Trump in Washington, what does this mean for emerging markets?

The morning of 9 November 2016 was one of the strangest in my career. As Donald Trump’s lead over Hillary Clinton was confirmed, the Asian markets plummeted. Hong Kong’s HSI lost more than 4%. Within hours of opening, the Nikkei had tumbled by 6%.

As Trump’s victory in the swing states was steadily declared, the markets seemed to be preparing for the worst. However, Trump’s first utterances turned out to be more pragmatic than his campaign rhetoric. The president-elect calmed the markets from the outset. The Asian markets instantly backtracked.

The bond markets also change direction: at the start of trading, in the first half hour, the yield on Germany’s 10-year bond dropped by 10 basis points, reflecting the markets’ fears and a search for safe havens. But following Trump’s words, yields climbed back up to close a few basis points up on the day. In emerging markets, one of the leading indices for dollar-denominated debt [2] lost 4.51% between 8 and 30 November. Mexico, in the firing line of Donald Trump’s campaign rhetoric, saw its currency plummet by 7.64% in a single day on 9 November 2016.

Implications for US economic policy

The markets were clearly surprised by Donald Trump’s first utterances, which were a good deal more conciliatory in tone than those adopted during the campaign.
Two critical factors had to be taken into account: i) the prospects for the stimulus plan based on tax reforms and ii) America’s protectionism with the overhaul of US trade policy, specifically the North America Free Trade Agreement (NAFTA) and the Trans-Pacific Partnership (TPP).

In the first few months after Trump’s victory, it was difficult for us to properly assess the repercussions on emerging markets. Clearly, one risk concerned a rise in inflation, which was already 2% higher than America’s. The materialisation of this risk led to an adjustment of US monetary policy which eventually had an impact on the financial markets. In December, Janet Yellen confirmed that interest rates would start to be raised due to the good health of the US economy. In March, she upwardly revised the outlook for growth in 2018 from 2% to 2.1%. Following a second rate hike, the US overnight interbank rate is now in the range of 0.75% to 1%.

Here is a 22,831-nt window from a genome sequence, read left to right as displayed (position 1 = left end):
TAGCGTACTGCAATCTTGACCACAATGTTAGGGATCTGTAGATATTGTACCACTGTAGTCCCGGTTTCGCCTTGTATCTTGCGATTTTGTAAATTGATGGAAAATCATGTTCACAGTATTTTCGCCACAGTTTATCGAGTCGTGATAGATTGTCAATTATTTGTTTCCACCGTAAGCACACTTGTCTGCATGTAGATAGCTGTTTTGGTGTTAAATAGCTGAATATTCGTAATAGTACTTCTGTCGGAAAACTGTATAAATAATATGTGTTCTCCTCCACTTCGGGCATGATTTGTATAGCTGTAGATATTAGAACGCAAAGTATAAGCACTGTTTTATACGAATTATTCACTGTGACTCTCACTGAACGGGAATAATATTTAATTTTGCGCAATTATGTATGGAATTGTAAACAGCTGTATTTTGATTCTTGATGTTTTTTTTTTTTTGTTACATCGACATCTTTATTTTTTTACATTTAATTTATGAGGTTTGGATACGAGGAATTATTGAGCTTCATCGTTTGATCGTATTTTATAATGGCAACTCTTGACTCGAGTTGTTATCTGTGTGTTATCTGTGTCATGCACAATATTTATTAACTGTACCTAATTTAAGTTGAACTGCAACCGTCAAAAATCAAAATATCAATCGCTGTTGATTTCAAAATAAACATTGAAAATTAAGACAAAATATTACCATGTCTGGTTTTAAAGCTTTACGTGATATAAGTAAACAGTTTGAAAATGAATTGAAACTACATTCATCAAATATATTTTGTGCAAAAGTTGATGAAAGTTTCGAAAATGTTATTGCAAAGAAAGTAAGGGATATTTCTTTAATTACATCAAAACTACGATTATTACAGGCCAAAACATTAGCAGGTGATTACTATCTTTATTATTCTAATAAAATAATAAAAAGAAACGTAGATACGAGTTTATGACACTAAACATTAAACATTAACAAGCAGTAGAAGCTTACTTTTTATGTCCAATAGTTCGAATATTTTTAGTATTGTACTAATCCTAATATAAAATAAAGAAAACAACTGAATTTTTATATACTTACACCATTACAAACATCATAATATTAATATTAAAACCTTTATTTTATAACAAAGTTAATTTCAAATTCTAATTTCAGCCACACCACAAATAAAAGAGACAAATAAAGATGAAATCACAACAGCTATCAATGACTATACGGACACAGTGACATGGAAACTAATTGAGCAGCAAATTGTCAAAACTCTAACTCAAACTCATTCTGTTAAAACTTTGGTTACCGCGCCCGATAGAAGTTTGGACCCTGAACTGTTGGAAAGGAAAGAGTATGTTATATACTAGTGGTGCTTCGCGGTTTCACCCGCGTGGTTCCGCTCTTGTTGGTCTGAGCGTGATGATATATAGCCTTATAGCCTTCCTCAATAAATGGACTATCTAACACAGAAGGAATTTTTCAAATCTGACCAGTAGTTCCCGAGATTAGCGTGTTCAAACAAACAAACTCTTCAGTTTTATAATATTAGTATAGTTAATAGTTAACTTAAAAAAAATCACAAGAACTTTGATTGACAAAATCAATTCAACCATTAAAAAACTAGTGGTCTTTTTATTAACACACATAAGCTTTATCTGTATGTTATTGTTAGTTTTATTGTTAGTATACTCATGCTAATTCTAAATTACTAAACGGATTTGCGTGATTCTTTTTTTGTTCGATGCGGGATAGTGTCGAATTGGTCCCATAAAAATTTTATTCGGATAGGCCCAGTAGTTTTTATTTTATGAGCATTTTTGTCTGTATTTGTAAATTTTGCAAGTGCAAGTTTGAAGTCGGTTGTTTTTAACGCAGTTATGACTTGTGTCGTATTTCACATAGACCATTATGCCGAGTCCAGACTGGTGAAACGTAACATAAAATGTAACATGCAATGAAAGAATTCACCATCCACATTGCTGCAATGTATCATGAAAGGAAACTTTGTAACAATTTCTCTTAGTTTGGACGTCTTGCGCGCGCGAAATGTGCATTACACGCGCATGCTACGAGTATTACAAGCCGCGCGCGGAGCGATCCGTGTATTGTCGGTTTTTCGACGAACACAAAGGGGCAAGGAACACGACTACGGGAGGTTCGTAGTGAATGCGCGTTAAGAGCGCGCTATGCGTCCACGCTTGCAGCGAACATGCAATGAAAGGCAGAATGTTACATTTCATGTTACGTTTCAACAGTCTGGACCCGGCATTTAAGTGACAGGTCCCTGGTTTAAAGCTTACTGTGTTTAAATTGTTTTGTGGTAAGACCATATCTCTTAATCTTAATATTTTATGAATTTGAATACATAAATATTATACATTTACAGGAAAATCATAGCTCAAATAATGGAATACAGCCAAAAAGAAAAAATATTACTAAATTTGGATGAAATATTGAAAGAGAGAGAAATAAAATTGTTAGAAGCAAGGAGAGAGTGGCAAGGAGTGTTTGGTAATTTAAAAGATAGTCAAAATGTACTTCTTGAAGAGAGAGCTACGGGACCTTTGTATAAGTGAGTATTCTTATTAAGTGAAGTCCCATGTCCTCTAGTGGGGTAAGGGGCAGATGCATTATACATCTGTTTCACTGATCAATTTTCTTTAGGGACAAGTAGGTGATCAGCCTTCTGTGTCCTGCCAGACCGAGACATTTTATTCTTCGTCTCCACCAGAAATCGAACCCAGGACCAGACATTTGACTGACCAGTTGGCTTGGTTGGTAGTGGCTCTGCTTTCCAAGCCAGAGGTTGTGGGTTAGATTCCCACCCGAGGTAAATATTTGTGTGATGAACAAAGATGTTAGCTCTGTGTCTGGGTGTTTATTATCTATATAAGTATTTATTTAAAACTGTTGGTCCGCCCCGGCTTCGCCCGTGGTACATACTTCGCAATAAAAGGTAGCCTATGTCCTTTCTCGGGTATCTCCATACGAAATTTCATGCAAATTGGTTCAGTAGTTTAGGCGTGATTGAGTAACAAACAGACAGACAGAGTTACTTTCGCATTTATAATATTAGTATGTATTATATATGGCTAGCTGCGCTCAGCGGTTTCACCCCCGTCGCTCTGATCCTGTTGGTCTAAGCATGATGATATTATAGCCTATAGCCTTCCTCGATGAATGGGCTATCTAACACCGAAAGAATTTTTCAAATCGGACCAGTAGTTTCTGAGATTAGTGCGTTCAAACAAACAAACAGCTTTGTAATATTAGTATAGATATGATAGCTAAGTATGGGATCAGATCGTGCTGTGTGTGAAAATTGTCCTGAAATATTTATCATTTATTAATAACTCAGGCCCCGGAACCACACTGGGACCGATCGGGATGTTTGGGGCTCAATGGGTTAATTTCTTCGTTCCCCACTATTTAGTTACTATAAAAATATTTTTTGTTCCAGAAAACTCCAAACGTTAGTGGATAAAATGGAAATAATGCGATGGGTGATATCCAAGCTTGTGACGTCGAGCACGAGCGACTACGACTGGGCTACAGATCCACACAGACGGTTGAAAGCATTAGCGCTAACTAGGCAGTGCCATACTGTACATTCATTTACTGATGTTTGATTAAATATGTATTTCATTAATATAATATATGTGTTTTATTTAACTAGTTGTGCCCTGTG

Consequences for emerging markets

On the bond markets, the yield on the benchmark 10-year Treasury note had already started to rise in July 2016 from its year-low of 1.35%. It is currently fluctuating around 2.4%. In emerging markets, the situation is more complex. Having risen to 6% in November, the average yield on emerging markets’ external debt as reflected in the JPMorgan EMBI Global Diversified index has steadily declined and now stands at around 5.4%. Over the same period, the spread over US Treasury yields narrowed from 380 basis points in November to around 290 basis points recently.

On the economic front, emerging markets finally turned out to be little influenced by the expected direction of US economic policy, all the more so since that policy is dependent on approval from Congress. In fact, a hundred days on from his swearing-in, the new occupant of The White House has proved less brutal than we feared (conflict with the hard right of the Republican Party over the repeal of Obamacare, lack of agreement on financing the Mexican border wall, overhaul rather than abolition of NAFTA, etc.). At the same time, overall, economic growth in the emerging markets is improving, and specifically, Brazil and Russia have come out of recession. The IMF has just upwardly revised its World Economic Outlook forecast and now expects growth to reach 3.5% for 2017. For all that, local economic and political dynamics will have a greater influence on the direction of individual countries’ economies, such as the referendum in Turkey, disputes in South Africa, etc.

Jean-Philippe Donge is head of Fixed Income at BLI Banque de Luxembourg Investments

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